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Potatochobit 2007-11-30 06:46

Xvid or Veoh?
As streaming quality gets better and faster you have to ask yourself, when will fansubs move to streaming?

In reality, I don't see this happening anytime soon, (mainly because your ISP and user names are logged by some 3rd party corp. :heh:) but as technology pushes ahead it seems more feasible.

In the old days running a forum website was cutting edge and could not be done by most people, yet today we have animesuki. Once the streaming technology is easily accessible as user run venues I think more people will be interested in using it.

I think the two biggest downsides are the infamous download count and the inability to prevent others from using the fansubs to exploit others.

Download counts matter. Yes, we all get satisfaction from seeing our hard work being appreciated by others. However, I think at the core, most fansubbers do the work because they want to share something special to them with others in a way that they can understand it. Since streaming videos register a hit each time you watch it, just think of how many millions of hits you will get without eating your family and friend's extra bandwidth ;)

The other option is stopping true pirates that sell for profit. Yes, all fansub work is done without actually owning the copyright. But I would contest that some guy thousands of years ago invented pants, but thats not stopping you from wearing them even though he holds the copyright in some distant land. Of course, that is an exaggeration and all true anime fans buy licensed videos in their region.

so the point we next need to get to is people selling fansub rips on pay per view streaming websites. I would say that this is the same problem fansubs first faced and the industry itself still struggles with in dealing with pirate DVDs/VCDs showing up on auction sites like ebay or being sold from shaddy stores in hong kong. I would say stop it when possible and let the government handle it when not. Educating people around you does far more good for the industry then yelling at a few people you have never met over the internet.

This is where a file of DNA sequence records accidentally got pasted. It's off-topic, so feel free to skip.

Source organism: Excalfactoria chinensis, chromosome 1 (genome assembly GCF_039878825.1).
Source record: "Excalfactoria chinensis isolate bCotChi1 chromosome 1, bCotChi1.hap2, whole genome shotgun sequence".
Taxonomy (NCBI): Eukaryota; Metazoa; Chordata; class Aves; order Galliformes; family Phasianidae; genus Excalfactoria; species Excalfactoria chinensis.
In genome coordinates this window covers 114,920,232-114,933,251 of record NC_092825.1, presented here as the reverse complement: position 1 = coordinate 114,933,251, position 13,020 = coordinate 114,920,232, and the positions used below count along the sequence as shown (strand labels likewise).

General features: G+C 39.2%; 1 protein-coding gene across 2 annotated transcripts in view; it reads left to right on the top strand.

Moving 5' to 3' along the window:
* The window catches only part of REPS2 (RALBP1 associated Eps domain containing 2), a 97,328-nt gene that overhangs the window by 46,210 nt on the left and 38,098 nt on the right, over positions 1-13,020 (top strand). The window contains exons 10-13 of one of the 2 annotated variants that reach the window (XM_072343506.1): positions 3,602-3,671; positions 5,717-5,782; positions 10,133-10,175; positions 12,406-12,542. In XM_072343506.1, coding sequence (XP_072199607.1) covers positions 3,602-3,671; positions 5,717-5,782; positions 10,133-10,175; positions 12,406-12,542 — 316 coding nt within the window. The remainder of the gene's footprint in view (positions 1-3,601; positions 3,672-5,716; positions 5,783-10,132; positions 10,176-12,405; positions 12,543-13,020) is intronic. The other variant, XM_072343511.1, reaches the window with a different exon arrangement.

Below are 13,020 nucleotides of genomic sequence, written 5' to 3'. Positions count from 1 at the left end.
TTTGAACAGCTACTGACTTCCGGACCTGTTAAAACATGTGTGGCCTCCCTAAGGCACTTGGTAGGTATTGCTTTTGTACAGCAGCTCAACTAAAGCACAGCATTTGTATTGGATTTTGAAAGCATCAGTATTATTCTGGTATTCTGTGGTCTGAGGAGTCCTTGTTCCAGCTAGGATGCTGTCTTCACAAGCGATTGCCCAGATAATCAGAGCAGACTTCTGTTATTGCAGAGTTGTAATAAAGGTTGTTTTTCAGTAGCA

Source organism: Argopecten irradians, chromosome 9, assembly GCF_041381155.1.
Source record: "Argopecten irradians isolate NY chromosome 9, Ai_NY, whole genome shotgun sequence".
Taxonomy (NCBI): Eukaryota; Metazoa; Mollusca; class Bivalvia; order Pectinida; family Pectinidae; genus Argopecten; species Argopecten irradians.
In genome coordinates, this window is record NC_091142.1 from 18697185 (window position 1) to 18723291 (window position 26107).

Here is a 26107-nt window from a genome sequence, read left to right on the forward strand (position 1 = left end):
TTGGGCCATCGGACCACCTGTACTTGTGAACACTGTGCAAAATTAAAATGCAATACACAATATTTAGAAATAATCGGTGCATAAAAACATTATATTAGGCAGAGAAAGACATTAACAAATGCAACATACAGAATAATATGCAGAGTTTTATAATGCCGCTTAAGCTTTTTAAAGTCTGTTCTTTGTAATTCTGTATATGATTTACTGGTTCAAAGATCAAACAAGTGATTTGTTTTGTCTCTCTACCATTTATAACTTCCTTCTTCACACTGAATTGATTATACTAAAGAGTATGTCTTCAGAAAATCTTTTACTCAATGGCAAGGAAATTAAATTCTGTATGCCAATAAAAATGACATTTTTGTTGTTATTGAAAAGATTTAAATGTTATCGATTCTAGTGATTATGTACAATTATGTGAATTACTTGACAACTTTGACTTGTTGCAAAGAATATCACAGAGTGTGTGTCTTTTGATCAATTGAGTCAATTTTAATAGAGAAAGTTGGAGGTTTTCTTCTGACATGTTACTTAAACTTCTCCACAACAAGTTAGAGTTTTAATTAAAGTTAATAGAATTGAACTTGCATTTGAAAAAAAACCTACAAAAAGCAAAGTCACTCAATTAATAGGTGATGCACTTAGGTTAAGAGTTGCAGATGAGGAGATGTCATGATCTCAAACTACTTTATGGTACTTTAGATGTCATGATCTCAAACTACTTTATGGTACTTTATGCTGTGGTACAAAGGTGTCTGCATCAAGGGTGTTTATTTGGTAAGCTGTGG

bear in mind now, pay websites use the same excuse most fansubbers do, we are raising funds for the bandwidth and server costs, not charging for the videos! :eyespin:
honestly, I dont know much about sites like crunchyroll, but I do know quite a few people use it.

So I have made my two points. and someone is going to say, but what about quality? or what if I want to own my own copy on my hard drive?
well this post assumes that the quality is decent enough (xvid-ish) in the next year or so. and I like owning stuff too, but do I actually own this video I havn't paid for yet? hmm something to think about.

A new company called bost seems to be making a bold move with charging for anime episodes subbed straight from japan. I look forward to supporting them, but I am also quite curious how its all going to turn out.

so now that I have blabbed on about nothing enough in the middle of the night, what is your opinion on the future?

Hanxue 2007-11-30 07:19

decent troll, 7/10. a bit too obvious.

wait you're not actually serious are you?

Potatochobit 2007-11-30 08:29

you are a funny little man.

you claim I don't know much about streaming video and yet your counter argument is that its too hard to port to PSP a video game system with a miniature screen that is smaller than watching it on a streaming video and has equally bad resolution?

fist, let me clarify the topic some.

we are talking about future streaming technology. when will it be useful to fansubbing and how?